Just purchased a wonderful S&W 13-2

Discussion in 'Smith & Wesson' started by Dave Holl, Sep 6, 2010.

  1. Dave Holl

    Dave Holl G&G Regular

    This is meant for "Hammerdown", THE S&W expert, but anyone feel free to respond.
    I've been looking for the right S&W .357 and this one fits perfectly.
    It's a 13-2 serial no. 77153 with B6 stamped above the serial no.
    I would like to know a bit of its history. When was it manufactured? For which law enforcement agency? The 4"barrel seems larger in diameter and the factory grips seem larger too than other 13-2's I've seen.

    We spent the entire day roaming the aisles of our local "Swappers Day" and the very last booth had two 13-2's, for $375 and $425. Wound up paying $400 for the one that showed minimal holster wear.

    Thank you in advance for your information. I'll post pictures when I figure out how.

    Dave Holl
     
  2. Hammer Down

    Hammer Down G&G Addict

    713
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    Hello Dave
    The Model 13-1 and it's Later dash series model variants are considered to be a Heavy Version barreled .357 Magnum M&P revolver. Originally, They were focused towards Law Enforcement when they were first Introduced in 1974 and made for The New York State Police, & these were stamped on their side frames as N. Y. S. P. Made with a Heavy barrel in Nickel or Blued finish offering a 3" Barrel round butt configuration, along with a 4" Barrel Square butt configuration the first ones being scarce marked this way for the N. Y. S. P. Being1200 Guns total. The early 581's had a D-Prefix before their serial number and the true serial number can be found on the bottom of grip frame butt , Not to be confused with the Gun's crane area assembly numbers seen when the cylinder is opened. I believe you gave numbers from the crane area and these numbers are often assembly plant reference number's, bin location numbers, or inspector stamp numbers. For a True serial number of any S&W revolver, it will always be stamped on the bottom of the revolver's grip frame.






    Your revolver being a Model 13-2 was produced from 1977-1981 time span. The Dash number of 1 after your model number indicates a design change and in this change they moved the gas ring from the cylinder Yoke to the cylinder of the gun. These guns came shipped from the factory with Magna style service grips. I suspect yours has been updated with a set of Factory Target style grips of much larger size, as these were not offered on your gun as a standard item. These were a fixed sighted gun with a Baughman raised ramp style front sight blade named after the Famed F.B.I. Agent Frank Baughman who designed this style sight blade back in the Late 1930's and submitted his sight idea to S&W for use on his own special ordered Registered Magnum revolver back in the Mid 1930's time span. These sights were designed to provide a clean draw without snagging, and S&W has used them since on most barrels of less than 5" Length in all of theirRevolver model lines.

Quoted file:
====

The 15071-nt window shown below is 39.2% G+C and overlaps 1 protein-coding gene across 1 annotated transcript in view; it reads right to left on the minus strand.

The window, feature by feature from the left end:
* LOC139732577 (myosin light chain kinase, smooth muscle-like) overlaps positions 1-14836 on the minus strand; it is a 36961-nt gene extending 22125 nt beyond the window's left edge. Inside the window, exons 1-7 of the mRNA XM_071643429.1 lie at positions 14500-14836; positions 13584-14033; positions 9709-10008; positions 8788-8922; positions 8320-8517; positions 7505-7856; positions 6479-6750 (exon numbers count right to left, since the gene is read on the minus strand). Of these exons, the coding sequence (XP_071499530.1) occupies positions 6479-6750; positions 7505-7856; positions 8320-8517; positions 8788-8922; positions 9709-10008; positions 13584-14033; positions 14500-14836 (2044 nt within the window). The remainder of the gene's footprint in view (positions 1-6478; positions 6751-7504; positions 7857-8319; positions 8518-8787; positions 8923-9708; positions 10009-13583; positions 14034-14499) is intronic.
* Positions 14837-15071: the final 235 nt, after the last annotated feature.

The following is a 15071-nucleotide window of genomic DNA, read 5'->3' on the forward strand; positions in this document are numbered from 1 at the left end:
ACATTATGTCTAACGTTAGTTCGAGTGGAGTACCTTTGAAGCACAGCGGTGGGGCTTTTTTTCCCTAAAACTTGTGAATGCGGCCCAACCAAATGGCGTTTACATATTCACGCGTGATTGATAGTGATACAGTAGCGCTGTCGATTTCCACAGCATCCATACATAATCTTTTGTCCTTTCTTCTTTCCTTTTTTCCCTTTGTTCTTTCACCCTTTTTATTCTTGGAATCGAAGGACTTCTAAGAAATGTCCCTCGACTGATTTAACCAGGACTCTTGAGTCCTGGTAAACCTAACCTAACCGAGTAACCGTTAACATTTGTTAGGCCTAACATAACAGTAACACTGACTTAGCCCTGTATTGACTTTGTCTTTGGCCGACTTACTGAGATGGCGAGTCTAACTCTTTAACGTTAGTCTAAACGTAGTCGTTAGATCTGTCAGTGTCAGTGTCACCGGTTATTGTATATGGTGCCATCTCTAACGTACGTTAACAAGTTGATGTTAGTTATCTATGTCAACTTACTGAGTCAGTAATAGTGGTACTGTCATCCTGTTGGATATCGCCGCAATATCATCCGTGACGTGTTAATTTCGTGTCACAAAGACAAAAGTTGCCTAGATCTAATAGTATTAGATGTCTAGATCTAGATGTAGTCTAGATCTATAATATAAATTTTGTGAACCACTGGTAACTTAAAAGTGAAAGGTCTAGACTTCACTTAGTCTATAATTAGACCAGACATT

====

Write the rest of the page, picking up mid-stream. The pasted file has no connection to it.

This gun is not to be confused with an earlier Made model 13 M&P Aircrewman revolver, that S&W Produced in the 1950's time span, but made in .38 Special caliber. These Guns were stamped on their back straps USAF . The aircrewman's frames were made of Aluminum alloy material along with their cylinders for the intent to be used in an Emergency by the Armed forces Jet Pilot's if their Planes were shot down to protect the Pilot, and by using the Light alloy materials it kept the weight down compared to the much heavier Carbon steel materials used back then, and one reason for this was for hard forced Parachute landings, the alloy material handguns meant much less shock force to the pilot during these landings, as they were mainly worn in waist worn holster. Sadly, shortly after their release, it was determined that the Aluminum cylinder's of these early alloy guns were not safe for repeated firing so those revolver's were recalled and destroyed by the armed services, by either cutting the guns up or destroying them with a Blow torch. The Model 12 Air-Weight was also being produced although it had a carbon steel cylinder they were deemed safe for repeated firing, but not issued to The Armed Air forces.







    S&W Later Built the Model 681 revolver which is the stainless Cousin to your gun and it is shown below. It was built on the Larger-L-Frame with a full underlug barrel. This was S&W's Last attempt to build a fixed sighted Heavy duty .357 Magnum caliber side arm for Law Enforcement. Being that the frame is Larger on these than the model 13's and 19's being built on the smaller K-Frame, and these being made on the Larger-L-Frame it was said they could take the repeated Punishment of full House Magnum loads without compromise, as some had reported that the smaller K-Frame Model 13's & 19's were cracking the forcing cones after repeated firing of Magnum Loads through them, and the larger design of the L-Frame made it possible to Beef up the upper frame area where the barrel screw's into frame along with a slightly Larger in diameter barrel, thus eliminating this cracking of the forcing cones we saw in the earlier Lighter frame made Model 19's-{ Being the Adjustable sighted K-Frame .357 Magnums} & 13's { Being the Fixed sighted .357 Magnum's} Soon there after we saw the Model 686 Born which was also made in the larger-L-Frame configuration but this one had adjustable sights and is still produced today, and by using the full Underlug Barrels it is said provide a little less muzzle flip when firing Magnum ammo compared to Non Lugged barrels, Thus allowing Faster follow up shot's. I hope this answers your questions.....







    My Model 681 L-Frame Magum M&P Revolver in Stainless steel with Factory Installed Magna style service grips





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